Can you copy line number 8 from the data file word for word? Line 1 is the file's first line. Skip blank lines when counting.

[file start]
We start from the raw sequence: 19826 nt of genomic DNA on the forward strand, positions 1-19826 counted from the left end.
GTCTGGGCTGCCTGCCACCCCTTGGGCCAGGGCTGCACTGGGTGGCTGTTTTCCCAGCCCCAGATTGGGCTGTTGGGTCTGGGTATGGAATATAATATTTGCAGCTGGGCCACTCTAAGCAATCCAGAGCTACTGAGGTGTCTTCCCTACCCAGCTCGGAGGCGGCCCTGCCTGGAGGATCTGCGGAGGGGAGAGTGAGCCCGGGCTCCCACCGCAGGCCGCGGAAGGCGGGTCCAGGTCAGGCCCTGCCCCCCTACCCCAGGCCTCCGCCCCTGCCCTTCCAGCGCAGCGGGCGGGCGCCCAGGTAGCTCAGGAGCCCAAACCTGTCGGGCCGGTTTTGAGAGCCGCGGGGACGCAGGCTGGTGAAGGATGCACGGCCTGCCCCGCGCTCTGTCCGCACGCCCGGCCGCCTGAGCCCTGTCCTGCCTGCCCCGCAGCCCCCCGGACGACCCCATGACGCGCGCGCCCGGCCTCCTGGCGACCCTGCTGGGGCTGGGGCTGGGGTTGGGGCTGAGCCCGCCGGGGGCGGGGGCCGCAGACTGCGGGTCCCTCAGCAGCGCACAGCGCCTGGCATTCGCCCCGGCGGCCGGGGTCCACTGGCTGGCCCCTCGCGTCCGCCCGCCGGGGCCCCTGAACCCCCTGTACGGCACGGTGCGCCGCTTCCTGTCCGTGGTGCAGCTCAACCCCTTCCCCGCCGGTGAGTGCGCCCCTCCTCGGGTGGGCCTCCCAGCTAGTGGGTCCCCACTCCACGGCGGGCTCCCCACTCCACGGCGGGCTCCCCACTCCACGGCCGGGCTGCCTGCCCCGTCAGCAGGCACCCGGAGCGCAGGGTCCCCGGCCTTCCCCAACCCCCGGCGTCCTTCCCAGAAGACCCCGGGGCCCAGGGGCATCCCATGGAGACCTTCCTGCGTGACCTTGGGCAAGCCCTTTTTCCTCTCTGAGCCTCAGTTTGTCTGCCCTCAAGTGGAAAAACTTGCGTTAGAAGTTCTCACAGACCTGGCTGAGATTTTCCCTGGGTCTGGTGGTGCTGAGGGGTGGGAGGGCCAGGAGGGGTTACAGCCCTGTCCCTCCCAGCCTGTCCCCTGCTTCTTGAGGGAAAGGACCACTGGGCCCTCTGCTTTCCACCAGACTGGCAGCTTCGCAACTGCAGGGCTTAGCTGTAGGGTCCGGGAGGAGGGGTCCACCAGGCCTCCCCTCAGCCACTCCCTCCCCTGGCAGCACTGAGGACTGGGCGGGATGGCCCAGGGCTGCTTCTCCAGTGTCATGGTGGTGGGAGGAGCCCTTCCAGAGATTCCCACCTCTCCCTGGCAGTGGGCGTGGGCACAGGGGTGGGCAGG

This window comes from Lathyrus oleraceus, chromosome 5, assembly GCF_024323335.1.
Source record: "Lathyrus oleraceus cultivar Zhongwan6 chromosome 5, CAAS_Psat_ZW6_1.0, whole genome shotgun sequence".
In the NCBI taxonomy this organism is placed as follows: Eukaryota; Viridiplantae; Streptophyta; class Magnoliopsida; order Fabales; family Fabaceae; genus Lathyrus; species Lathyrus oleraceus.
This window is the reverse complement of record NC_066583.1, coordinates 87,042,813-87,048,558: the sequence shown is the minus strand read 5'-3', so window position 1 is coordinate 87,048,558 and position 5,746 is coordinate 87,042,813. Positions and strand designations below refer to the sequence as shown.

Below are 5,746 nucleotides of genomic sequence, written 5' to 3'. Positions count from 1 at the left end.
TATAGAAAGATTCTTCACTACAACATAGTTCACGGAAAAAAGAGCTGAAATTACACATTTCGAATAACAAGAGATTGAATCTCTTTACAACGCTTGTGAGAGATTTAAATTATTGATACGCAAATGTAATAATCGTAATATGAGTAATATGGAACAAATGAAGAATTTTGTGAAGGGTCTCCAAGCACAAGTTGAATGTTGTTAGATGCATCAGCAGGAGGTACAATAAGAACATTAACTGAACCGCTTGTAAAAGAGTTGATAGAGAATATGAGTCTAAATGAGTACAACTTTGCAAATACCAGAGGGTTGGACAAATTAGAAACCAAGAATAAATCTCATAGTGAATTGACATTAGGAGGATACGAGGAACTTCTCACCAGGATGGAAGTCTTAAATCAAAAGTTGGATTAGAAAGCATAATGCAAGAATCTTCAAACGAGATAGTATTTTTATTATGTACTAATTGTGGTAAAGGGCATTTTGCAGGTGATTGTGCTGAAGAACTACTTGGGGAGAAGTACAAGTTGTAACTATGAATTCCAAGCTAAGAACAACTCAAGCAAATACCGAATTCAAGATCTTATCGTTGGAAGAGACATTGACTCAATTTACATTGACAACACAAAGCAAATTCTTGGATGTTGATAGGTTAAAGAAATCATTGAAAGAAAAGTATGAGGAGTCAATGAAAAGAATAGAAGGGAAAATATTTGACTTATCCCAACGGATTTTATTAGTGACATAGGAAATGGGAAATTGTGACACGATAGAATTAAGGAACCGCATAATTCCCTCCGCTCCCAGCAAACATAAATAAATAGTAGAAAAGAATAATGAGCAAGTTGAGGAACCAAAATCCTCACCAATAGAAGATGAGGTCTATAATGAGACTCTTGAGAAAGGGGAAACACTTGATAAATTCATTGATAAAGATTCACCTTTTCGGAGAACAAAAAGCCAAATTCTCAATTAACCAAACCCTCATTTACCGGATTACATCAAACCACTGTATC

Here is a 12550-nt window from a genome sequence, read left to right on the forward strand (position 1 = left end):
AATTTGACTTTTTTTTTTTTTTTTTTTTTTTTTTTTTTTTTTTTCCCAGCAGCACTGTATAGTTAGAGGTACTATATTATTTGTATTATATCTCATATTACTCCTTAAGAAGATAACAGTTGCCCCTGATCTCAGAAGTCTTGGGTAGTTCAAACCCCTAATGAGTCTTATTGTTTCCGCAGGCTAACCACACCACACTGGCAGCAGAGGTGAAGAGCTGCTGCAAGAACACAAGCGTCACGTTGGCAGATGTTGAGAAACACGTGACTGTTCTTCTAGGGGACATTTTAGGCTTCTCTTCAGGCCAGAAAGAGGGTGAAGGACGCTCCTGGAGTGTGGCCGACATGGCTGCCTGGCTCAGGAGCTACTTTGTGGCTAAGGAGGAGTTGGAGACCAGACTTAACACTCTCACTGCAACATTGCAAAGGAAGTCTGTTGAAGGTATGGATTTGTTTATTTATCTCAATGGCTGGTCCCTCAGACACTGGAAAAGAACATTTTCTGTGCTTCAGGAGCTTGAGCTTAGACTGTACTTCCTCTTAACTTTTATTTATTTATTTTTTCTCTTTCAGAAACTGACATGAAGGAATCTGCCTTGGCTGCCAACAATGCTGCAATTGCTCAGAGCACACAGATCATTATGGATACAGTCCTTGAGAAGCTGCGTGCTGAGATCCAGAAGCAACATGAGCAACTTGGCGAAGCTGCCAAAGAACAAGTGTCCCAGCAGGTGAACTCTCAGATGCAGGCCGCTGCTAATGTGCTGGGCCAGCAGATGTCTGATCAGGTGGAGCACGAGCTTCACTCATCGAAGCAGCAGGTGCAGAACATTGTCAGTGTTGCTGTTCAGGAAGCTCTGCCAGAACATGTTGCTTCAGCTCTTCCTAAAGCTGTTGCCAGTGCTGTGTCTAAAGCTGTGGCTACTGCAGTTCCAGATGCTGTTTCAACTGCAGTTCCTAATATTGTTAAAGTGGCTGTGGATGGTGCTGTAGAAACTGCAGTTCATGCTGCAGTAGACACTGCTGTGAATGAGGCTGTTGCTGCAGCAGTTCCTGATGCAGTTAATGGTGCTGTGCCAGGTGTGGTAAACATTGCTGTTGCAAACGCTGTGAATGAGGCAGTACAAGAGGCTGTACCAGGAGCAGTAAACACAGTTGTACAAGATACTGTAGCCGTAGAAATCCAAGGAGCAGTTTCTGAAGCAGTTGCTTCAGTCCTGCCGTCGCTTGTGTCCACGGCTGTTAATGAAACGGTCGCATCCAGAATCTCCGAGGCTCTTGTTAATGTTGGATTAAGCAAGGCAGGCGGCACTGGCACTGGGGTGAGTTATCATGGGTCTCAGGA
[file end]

TATAGAAAGATTCTTCACTACAACATAGTTCACGGAAAAAAGAGCTGAAATTACACATTTCGAATAACAAGAGATTGAATCTCTTTACAACGCTTGTGAGAGATTTAAATTATTGATACGCAAATGTAATAATCGTAATATGAGTAATATGGAACAAATGAAGAATTTTGTGAAGGGTCTCCAAGCACAAGTTGAATGTTGTTAGATGCATCAGCAGGAGGTACAATAAGAACATTAACTGAACCGCTTGTAAAAGAGTTGATAGAGAATATGAGTCTAAATGAGTACAACTTTGCAAATACCAGAGGGTTGGACAAATTAGAAACCAAGAATAAATCTCATAGTGAATTGACATTAGGAGGATACGAGGAACTTCTCACCAGGATGGAAGTCTTAAATCAAAAGTTGGATTAGAAAGCATAATGCAAGAATCTTCAAACGAGATAGTATTTTTATTATGTACTAATTGTGGTAAAGGGCATTTTGCAGGTGATTGTGCTGAAGAACTACTTGGGGAGAAGTACAAGTTGTAACTATGAATTCCAAGCTAAGAACAACTCAAGCAAATACCGAATTCAAGATCTTATCGTTGGAAGAGACATTGACTCAATTTACATTGACAACACAAAGCAAATTCTTGGATGTTGATAGGTTAAAGAAATCATTGAAAGAAAAGTATGAGGAGTCAATGAAAAGAATAGAAGGGAAAATATTTGACTTATCCCAACGGATTTTATTAGTGACATAGGAAATGGGAAATTGTGACACGATAGAATTAAGGAACCGCATAATTCCCTCCGCTCCCAGCAAACATAAATAAATAGTAGAAAAGAATAATGAGCAAGTTGAGGAACCAAAATCCTCACCAATAGAAGATGAGGTCTATAATGAGACTCTTGAGAAAGGGGAAACACTTGATAAATTCATTGATAAAGATTCACCTTTTCGGAGAACAAAAAGCCAAATTCTCAATTAACCAAACCCTCATTTACCGGATTACATCAAACCACTGTATC